Gender is truly a mysterious business, won’t you agree?

Everything in our society has been gendered and categorized within the dynamics of what it means to be masculine and feminine as per convenience. And, perhaps, because of the same mysterious reason, whisky has been labelled as a male drink.

While vodka, probably mixed with something sweet or tangy or some gin and tonic has been labelled as feminine.

But whisky remains unashamedly ‘manly’, even though I can’t think of a single reason as to why whisky is a manly drink and wine is supposed to bring out the feminine grace.

And if by any chance, a woman chooses whisky, she is stereotyped (nicely) as someone who knows her mind and is not bothered to show the same (intimidating and sexist, per se).

So is it nature or culture that determines taste?

Here’s the question, just what exactly makes a drink girly or manly? Historically, stronger drinks such as bourbon or scotch have been associated with men, while sweet, fruity cocktails with women.

But does it have to be the same even now? Is it nature or culture that determines the drink’s gender?

While it’s true that men and women have different alcohol tolerance levels and choices, the fact that beer is considered overwhelmingly ‘manly’ makes it more than just ethanol concentrations. And don’t worry, there’s no secret code or universal message/logic behind it.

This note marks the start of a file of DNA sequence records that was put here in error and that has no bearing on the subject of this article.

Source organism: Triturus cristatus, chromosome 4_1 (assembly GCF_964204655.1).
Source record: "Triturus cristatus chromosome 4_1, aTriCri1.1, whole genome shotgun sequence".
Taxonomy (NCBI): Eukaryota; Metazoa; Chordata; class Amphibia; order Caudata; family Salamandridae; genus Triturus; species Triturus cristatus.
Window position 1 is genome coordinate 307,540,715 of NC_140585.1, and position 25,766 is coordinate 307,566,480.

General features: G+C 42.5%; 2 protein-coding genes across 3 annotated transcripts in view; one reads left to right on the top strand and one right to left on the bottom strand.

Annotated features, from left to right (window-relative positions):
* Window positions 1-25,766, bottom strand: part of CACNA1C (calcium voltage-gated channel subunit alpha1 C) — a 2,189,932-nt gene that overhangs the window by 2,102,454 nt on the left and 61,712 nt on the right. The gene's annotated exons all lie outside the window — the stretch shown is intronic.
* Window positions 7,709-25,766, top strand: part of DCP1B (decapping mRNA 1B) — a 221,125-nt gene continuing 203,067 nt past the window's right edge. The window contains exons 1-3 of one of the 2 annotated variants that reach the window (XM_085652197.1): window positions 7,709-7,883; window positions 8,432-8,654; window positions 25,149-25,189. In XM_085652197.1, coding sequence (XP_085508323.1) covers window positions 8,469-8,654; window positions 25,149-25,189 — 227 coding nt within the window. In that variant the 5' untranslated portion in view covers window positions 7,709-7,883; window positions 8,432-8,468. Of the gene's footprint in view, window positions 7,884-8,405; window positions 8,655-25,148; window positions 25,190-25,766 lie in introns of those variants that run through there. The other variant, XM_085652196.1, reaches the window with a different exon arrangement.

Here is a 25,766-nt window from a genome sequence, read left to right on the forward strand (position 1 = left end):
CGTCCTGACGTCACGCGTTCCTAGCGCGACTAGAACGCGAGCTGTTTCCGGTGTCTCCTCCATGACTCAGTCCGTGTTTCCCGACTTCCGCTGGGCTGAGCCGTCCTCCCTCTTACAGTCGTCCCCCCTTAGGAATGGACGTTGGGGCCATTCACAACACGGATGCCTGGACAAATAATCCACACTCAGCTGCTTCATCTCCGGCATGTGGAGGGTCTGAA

Read more: What Do ‘Pronouns’ On Bios Mean And Why Do We Need To Be Sensitive Towards Them

Because like pretty much every stupid notion surrounding gender roles, this too is another illogical stereotype constructed by society.

There’s nothing inherently masculine about scotch. It’s just fermented barley, and neither is anything feminine about rosé liquid, for its just wine with some grape skin pigments.

Sam Penix, the owner of New York’s Everyman Espresso has said it rightly. He says that drinks aren’t people, they are inanimate, and at best have one goal, that’s to be delicious.

Drinks described with narrow binary dynamics can prove to be harmful

Describing drinks with a narrow binary is not only inaccurate and boring but can also be proven harmful with increasing seeping of ‘trans,’ ‘nonbinary’ and ‘agender’ into the mainstream.

Because nonbinary folks and trans people are often misgendered, countless times at that, and already suffer from homelessness while being at risk of violence at all times. 

They just want to be included and welcomed into the social space like the rest of humanity. However, assigning gender attributes to the drink might prove otherwise to the motive.

Women don’t want to be limited to brighter, sweeter or fruitier drinks either. Nor do they want to have their femininity associated with weakness. After all, there’s just too much beauty and diversity in the world, and it’s up to us to drink it all.

So the next time you order a drink and get told of as girly or masculine, instead of stopping or reordering another, own it rather than falling back on a meaningless descriptor.

Image Credits: Unsplash

Sources: The Telegraph,, Vice

Find the blogger at: @sejalsejals38

This post is tagged under: Whisky, Wine, Everyman Espresso, New York, rosé liquid, Scotch, Masculine, Feminine, Gendering of drinks, Why wine is considered as feminine grace, Why whisky is called manly, Trans, Non-binary, Cisgender, Stereotypes, Gender norms of society

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